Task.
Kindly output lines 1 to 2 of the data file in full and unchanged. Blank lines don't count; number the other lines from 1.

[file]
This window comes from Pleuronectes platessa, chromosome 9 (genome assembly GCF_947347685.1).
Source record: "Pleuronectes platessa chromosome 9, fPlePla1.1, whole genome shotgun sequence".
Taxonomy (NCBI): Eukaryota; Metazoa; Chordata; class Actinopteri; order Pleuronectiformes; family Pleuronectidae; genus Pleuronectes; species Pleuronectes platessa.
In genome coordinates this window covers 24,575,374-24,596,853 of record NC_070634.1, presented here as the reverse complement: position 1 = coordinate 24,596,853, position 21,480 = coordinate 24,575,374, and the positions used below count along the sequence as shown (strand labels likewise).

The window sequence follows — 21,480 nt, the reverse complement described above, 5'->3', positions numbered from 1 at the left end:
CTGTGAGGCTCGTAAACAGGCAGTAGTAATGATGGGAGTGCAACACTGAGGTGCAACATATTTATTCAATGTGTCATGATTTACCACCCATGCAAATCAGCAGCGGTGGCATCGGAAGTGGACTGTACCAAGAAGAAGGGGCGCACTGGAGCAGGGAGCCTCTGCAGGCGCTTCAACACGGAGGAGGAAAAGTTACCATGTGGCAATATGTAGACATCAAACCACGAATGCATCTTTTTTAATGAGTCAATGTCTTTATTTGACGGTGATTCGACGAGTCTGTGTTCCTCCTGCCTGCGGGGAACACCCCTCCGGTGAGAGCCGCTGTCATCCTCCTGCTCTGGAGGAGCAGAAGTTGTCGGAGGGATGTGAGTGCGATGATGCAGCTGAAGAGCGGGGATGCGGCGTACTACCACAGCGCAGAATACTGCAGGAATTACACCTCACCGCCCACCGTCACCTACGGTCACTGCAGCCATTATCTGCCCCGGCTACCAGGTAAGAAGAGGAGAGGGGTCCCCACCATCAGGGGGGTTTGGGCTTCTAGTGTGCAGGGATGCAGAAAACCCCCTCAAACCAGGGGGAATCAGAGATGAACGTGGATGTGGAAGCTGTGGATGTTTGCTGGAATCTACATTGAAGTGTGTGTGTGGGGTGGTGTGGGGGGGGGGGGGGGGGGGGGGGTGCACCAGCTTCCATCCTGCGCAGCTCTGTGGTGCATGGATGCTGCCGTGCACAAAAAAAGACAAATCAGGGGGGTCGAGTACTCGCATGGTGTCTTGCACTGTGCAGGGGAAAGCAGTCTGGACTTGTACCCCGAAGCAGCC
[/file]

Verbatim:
This window comes from Pleuronectes platessa, chromosome 9 (genome assembly GCF_947347685.1).
Source record: "Pleuronectes platessa chromosome 9, fPlePla1.1, whole genome shotgun sequence".